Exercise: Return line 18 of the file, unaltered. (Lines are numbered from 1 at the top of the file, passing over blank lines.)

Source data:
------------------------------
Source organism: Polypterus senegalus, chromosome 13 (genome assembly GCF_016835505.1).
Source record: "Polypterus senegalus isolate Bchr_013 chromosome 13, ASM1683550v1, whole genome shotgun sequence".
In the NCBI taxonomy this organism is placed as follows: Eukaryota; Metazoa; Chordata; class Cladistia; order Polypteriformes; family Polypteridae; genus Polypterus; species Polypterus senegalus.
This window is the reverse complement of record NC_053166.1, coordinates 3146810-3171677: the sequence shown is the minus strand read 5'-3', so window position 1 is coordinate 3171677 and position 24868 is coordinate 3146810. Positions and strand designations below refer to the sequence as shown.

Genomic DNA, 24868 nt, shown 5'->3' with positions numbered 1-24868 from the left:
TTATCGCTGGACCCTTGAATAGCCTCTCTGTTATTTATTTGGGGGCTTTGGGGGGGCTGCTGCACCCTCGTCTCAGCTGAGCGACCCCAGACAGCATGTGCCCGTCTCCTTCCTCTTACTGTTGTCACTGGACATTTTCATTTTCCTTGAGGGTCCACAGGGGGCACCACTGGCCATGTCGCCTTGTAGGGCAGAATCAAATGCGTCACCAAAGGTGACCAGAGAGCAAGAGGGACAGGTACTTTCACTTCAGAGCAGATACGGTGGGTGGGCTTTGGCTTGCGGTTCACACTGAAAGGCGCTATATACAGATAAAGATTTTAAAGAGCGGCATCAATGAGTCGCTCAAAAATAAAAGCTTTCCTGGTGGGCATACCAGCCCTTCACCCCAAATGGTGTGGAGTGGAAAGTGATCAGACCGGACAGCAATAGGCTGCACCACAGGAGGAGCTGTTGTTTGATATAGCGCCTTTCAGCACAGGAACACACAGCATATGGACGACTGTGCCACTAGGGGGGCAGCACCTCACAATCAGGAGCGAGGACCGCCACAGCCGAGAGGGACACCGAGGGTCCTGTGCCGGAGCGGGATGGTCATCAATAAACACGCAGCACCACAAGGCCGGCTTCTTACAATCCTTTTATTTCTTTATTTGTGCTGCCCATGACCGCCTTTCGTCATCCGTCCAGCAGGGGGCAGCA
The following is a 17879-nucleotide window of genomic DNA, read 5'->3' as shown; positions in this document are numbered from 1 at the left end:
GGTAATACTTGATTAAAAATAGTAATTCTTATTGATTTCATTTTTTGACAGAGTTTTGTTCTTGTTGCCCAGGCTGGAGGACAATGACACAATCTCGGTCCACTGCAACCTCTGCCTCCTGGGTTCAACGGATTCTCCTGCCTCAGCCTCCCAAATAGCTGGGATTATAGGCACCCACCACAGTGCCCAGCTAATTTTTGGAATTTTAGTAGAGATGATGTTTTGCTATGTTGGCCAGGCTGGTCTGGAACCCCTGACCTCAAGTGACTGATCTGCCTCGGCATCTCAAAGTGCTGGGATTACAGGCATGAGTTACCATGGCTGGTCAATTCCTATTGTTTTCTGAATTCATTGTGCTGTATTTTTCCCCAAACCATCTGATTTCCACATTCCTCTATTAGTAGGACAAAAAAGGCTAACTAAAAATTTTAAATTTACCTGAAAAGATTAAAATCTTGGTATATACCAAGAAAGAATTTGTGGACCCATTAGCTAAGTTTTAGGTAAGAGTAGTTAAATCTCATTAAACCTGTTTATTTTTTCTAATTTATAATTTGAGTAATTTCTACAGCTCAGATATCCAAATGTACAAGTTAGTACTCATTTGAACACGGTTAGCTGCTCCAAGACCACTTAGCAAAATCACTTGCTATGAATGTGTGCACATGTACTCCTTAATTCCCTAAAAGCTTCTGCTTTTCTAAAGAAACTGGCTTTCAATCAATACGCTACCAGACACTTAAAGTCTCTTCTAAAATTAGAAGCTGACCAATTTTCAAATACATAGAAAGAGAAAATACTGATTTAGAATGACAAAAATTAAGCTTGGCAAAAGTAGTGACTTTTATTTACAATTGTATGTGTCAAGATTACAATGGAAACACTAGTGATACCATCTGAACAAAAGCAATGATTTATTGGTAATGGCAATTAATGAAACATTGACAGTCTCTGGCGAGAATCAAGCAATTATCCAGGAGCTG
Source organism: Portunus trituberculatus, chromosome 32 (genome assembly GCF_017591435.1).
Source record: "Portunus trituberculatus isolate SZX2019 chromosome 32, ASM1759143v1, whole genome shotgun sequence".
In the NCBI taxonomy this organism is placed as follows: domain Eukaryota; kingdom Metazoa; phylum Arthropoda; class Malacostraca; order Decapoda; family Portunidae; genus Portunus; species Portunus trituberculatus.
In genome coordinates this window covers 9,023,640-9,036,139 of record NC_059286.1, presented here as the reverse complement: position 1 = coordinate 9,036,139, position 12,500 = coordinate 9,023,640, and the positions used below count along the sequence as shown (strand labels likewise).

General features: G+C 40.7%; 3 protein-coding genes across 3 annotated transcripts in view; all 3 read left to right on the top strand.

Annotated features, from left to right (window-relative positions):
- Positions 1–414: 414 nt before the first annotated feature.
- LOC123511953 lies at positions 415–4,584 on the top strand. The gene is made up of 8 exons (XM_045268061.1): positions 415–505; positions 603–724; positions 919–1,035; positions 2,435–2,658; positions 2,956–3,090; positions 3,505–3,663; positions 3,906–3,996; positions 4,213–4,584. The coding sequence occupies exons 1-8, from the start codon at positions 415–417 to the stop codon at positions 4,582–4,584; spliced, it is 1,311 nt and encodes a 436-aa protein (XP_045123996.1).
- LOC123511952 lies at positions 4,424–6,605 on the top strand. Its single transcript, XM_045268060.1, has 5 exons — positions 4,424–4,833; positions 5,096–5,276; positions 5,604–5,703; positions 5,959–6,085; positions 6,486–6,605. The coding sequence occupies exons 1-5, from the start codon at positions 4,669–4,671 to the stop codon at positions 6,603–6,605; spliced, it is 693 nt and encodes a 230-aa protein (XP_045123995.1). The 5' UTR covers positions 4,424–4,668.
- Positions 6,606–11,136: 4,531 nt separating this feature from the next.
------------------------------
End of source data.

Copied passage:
- Positions 6,606–11,136: 4,531 nt separating this feature from the next.